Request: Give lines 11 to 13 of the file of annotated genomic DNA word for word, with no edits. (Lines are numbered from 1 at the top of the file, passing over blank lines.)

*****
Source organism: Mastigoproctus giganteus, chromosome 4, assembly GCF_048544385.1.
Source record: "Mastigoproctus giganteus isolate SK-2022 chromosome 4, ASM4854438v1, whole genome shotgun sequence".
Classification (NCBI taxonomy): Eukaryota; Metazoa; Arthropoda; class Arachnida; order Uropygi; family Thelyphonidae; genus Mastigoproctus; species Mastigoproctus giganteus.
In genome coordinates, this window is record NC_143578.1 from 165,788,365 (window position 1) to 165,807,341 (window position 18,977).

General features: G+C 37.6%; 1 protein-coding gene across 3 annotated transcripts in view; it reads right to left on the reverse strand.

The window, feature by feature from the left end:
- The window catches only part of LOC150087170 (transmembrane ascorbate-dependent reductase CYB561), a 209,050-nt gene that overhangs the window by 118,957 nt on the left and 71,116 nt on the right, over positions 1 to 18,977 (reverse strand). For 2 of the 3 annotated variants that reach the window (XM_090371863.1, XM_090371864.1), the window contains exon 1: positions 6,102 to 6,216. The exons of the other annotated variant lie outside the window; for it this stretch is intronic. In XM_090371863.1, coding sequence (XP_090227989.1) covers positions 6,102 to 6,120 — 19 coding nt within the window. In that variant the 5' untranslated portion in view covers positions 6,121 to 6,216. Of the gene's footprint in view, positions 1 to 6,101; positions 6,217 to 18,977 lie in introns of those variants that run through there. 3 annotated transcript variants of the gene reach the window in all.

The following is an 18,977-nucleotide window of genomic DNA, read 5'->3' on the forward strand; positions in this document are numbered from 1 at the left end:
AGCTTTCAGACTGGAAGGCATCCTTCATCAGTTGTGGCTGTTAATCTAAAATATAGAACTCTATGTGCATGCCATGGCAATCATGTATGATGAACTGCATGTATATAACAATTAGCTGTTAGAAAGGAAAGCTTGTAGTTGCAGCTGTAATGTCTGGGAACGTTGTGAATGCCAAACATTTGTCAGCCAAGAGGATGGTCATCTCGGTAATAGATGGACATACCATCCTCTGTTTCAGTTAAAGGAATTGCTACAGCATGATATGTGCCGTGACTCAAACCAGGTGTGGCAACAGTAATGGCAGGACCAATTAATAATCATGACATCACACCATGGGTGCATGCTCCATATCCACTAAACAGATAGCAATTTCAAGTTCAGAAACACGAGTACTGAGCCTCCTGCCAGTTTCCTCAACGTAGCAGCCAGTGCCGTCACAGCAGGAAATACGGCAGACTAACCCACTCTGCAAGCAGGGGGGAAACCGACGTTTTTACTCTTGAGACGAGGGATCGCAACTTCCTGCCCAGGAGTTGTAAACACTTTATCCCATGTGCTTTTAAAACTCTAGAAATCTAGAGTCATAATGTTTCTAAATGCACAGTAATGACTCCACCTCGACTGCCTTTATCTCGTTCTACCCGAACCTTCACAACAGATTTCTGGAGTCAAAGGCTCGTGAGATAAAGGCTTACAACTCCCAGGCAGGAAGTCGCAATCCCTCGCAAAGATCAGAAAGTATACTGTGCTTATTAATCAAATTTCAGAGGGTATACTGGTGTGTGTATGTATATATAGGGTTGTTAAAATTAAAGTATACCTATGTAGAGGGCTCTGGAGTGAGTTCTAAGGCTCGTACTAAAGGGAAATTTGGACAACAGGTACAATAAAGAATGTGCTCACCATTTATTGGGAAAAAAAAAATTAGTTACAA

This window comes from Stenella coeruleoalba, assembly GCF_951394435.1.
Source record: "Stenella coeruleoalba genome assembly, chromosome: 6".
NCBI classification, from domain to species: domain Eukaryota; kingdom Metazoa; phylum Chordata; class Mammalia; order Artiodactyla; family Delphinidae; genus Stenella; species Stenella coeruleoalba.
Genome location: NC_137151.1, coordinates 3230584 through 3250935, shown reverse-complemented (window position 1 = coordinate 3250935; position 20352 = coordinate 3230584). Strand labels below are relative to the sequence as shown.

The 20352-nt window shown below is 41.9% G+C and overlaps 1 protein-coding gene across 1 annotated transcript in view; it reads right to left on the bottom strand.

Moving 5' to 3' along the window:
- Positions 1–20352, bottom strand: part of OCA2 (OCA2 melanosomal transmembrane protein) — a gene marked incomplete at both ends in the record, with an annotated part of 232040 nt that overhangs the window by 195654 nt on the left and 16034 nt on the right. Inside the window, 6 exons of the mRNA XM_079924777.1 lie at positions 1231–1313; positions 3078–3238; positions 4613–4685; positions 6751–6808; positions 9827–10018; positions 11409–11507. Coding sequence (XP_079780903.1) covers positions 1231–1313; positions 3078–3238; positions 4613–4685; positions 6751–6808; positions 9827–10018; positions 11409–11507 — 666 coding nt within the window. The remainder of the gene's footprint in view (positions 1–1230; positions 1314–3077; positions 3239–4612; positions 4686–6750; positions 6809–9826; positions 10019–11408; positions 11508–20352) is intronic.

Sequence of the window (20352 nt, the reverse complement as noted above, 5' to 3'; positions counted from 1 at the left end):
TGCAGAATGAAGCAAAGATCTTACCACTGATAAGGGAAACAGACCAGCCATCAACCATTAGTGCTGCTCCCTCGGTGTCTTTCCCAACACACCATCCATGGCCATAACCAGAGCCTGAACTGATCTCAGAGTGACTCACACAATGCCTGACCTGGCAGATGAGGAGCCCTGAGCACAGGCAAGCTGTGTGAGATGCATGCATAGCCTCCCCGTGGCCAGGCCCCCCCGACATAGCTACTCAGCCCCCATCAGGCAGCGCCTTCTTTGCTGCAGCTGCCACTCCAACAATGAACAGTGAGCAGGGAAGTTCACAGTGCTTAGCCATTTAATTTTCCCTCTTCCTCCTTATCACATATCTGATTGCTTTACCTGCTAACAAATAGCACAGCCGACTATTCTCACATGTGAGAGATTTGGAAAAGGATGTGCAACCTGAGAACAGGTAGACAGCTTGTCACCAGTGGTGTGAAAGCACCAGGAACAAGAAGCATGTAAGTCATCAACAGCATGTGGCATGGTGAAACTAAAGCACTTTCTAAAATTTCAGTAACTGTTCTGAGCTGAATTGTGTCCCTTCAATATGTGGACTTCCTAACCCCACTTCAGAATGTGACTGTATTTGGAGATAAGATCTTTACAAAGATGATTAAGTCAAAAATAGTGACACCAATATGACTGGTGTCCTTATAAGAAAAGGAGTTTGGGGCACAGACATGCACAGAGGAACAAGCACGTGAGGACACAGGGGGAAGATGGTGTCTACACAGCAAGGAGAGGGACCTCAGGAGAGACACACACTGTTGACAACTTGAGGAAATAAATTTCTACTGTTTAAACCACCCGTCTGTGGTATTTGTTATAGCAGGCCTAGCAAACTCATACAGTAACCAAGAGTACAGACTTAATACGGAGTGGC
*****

Source record: "Stenella coeruleoalba genome assembly, chromosome: 6".
NCBI classification, from domain to species: domain Eukaryota; kingdom Metazoa; phylum Chordata; class Mammalia; order Artiodactyla; family Delphinidae; genus Stenella; species Stenella coeruleoalba.
Genome location: NC_137151.1, coordinates 3230584 through 3250935, shown reverse-complemented (window position 1 = coordinate 3250935; position 20352 = coordinate 3230584). Strand labels below are relative to the sequence as shown.